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Nolan Porterfield

Member of Lomax family

(b Goodman, MS, Sept 23, 1867; d Greenville, MS, Jan 26, 1948). American folksong collector. While studying for his MA at Harvard (1906–7) he was encouraged by his professors George L. Kittredge and Barrett Wendell to collect the folksongs of cowboys in Texas, where he had grown up. This work resulted in Cowboy Songs and Other Frontier Ballads (1910), one of the first important collections of American folksong. He collected and published only sporadically between 1910 and 1932, after which he undertook a nationwide lecture and collecting tour that produced American Ballads and Folk Songs (with Alan Lomax, 1934), hailed as the largest single collection of indigenous American song to that time.

Lomax became curator of the Archive of American Folksong at the Library of Congress in 1933 and played a major role in its development. With support from the library and other government agencies, he and his son Alan made field recording trips throughout the 1930s, mostly in the South and Southwest, pioneering the use of instantaneous disc recording equipment for that purpose and eventually depositing in the archive recordings of more than 4000 folksongs. Among their discoveries was the black folk-blues artist Leadbelly, whom they found in prison in Louisiana in ...

Article

Edward Garden

revised by Sergei Saratovsky

(b Yaroslavl’, Nov 18/30, 1859; d Paris, Nov 8, 1924). Russian composer, pianist, conductor, ethnomusicologist, editor, and pedagogue. His father, a mathematician and astronomer, was head of the observatory near Yaroslavl′, but died when Sergey was about eight. In 1870 he and his mother moved to Balakirev’s home town, Nizhniy Novgorod, where he attended the gimnaziya (grammar school) and, from its foundation in 1873, the classes of the local branch of the Russian Musical Society, whose first director was V.Yu. Villoing (nephew of A.I. Villoing, who had taught the Rubinstein brothers). Lyapunov’s mother was an excellent pianist, and his early piano lessons from her were of far more use to him than those with Vasily Villoing, who (unlike his uncle) was primarily a violinist and allowed Lyapunov to develop bad technical habits that had to be eradicated when, on the advice of Nikolay Rubinstein, he enrolled in the Moscow Conservatory in ...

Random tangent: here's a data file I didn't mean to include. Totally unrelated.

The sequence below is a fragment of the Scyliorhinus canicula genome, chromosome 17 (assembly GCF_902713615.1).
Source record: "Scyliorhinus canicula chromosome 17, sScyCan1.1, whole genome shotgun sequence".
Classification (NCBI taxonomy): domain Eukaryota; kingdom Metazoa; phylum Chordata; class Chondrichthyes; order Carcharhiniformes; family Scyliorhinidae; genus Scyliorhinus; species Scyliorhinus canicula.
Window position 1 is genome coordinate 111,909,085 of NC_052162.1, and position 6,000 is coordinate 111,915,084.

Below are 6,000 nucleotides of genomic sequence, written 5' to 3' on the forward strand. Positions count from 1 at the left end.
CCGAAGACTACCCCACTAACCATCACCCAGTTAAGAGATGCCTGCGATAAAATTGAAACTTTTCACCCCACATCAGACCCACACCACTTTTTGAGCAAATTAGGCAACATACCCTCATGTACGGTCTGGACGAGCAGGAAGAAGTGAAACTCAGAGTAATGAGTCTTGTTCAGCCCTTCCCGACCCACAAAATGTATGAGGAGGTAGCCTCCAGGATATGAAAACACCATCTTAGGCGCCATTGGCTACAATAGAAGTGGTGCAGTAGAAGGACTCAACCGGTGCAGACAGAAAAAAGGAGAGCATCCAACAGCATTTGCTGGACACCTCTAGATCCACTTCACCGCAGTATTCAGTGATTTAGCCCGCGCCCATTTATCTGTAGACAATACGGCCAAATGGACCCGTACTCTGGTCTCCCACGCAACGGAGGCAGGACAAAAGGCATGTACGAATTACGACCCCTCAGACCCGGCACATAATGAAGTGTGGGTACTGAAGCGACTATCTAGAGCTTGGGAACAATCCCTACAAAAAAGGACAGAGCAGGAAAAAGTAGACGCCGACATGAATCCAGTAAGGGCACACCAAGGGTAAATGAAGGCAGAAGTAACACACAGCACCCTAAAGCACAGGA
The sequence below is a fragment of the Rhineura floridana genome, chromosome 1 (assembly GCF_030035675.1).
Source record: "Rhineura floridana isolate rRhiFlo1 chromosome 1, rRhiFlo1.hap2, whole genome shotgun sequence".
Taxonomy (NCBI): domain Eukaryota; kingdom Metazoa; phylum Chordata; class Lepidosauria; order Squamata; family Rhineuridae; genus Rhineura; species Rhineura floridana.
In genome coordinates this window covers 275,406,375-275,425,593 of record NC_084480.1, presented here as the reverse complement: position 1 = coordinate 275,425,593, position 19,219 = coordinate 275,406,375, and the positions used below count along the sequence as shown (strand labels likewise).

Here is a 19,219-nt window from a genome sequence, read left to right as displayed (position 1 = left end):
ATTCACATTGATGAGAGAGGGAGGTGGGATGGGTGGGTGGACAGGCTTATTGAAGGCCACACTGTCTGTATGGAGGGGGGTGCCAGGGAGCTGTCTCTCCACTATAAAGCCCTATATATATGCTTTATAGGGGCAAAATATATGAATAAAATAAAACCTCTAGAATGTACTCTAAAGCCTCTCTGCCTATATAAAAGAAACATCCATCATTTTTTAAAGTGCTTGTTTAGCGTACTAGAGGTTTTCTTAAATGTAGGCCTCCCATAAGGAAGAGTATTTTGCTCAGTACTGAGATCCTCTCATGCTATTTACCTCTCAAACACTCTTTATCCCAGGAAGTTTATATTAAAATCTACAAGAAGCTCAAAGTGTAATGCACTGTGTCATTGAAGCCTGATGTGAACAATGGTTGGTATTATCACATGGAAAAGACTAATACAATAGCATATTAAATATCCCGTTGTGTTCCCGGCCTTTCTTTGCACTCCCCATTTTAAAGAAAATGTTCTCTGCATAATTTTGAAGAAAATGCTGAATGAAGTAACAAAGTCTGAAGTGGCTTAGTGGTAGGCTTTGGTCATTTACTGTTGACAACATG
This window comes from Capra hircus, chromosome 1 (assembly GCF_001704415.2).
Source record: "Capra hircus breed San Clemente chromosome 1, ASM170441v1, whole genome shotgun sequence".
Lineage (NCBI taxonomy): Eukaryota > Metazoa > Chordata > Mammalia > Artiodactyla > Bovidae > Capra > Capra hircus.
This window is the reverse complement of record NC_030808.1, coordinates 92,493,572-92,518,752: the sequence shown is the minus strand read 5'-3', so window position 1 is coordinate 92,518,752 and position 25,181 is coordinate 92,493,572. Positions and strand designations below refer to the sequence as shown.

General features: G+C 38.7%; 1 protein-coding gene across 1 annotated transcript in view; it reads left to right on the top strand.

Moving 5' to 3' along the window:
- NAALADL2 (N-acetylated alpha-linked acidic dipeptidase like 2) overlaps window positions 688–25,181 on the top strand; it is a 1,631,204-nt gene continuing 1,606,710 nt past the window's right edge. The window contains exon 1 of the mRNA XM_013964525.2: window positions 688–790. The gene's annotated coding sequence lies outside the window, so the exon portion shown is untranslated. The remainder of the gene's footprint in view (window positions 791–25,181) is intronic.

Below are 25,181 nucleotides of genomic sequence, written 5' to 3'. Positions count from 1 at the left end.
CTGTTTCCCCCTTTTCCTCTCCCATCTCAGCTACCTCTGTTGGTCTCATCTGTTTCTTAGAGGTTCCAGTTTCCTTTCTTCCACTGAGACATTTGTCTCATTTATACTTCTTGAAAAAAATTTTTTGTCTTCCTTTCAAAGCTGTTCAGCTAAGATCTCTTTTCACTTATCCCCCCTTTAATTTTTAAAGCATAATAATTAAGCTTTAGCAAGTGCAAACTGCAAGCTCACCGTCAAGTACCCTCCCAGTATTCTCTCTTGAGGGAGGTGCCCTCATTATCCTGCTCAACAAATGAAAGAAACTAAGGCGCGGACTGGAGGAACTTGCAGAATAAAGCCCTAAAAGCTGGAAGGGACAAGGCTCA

Article

Barbara L. Tischler

(b Louisville, KY, Oct 20, 1877; d Louisville, KY, Feb 24, 1919). American composer and folksong collector. She had no formal training as a composer. At the suggestion of May Stone of the Hindman Settlement School in Knott County (Kentucky), she spent the summer of 1914 in Knott and Letcher counties transcribing folksongs and tracing their origins to English and Scottish ballads. By her own description the people of the area called her “the strange woman huntin’ song-ballets.” She published Folk-songs of the Kentucky Mountains (1917, repr. 1922, 1926, 1937), in which 13 of the 20 songs are traced to precursors in Child’s English and Scottish Popular Ballads (1882–98). At a time when many American composers turned to folk music as the source of a distinctive voice, McGill’s activities contributed to the search for an American national music. Among her own compositions are the songs “Duna, when I was a little lad” (...

Article

(b Minneapolis, MN, June 12, 1892; d Albuquerque, NM, Jan 6, 1989). American composer, educator, ethnomusicologist, and attorney. He studied English at Yale University (BA 1915) and at Harvard, and practiced law until 1941, when he moved from New York to Albuquerque as professor and head of the music department at the University of New Mexico. He was soon appointed dean of the College of Fine Arts, serving until his retirement in 1957. He studied composition throughout his life, training with horatio Parker , Nadia Boulanger, Roy Harris, paul Hindemith , and at Mills College with Darius Milhaud (1947–50). A prolific composer, he wrote two operas (including Little Jo, 1947–9), a musical comedy ( Joy Comes to Deadhorse), four symphonies, other orchestral and chamber music, numerous songs and choral works, and dozens of electronic works. He collected thousands of field recordings of traditional music, which comprise the John Donald Robb Archive of Southwestern Music at the University of New Mexico, and published ...

Article

American family of musicians.

Seeger, Charles (Louis) (b Mexico City, Dec 14, 1886; d Bridgewater, CT, Feb 7, 1979)

Crawford (Seeger), Ruth (Porter) (b East Liverpool, OH, July 3, 1901; d Chevy Chase, MD, Nov 18, 1953)

Seeger, Pete(r R.) (b New York, May 3, 1919...

Article

Ann M. Pescatello

(Louis)

Member of Seeger family

(b Mexico City, Dec 14, 1886; d Bridgewater, CT, Feb 7, 1979). American musicologist, composer, conductor, critic and musical philosopher. His initial interest was in composition and conducting, and he joined numerous young American composers in Europe in the years immediately following his graduation from Harvard (1908). He spent a season (1910–11) as a conductor at the Cologne Opera before returning to the USA as a composer and chairman of the department of music at the University of California, Berkeley (1912–19), where he gave the first American courses in musicology in 1916. Several of his compositions were destroyed in the Berkeley fire (1923). Subsequently he was a lecturer and instructor at the Institute of Musical Art, New York (1921–33), the forerunner of the Juilliard School, and lecturer at the New School for Social Research (...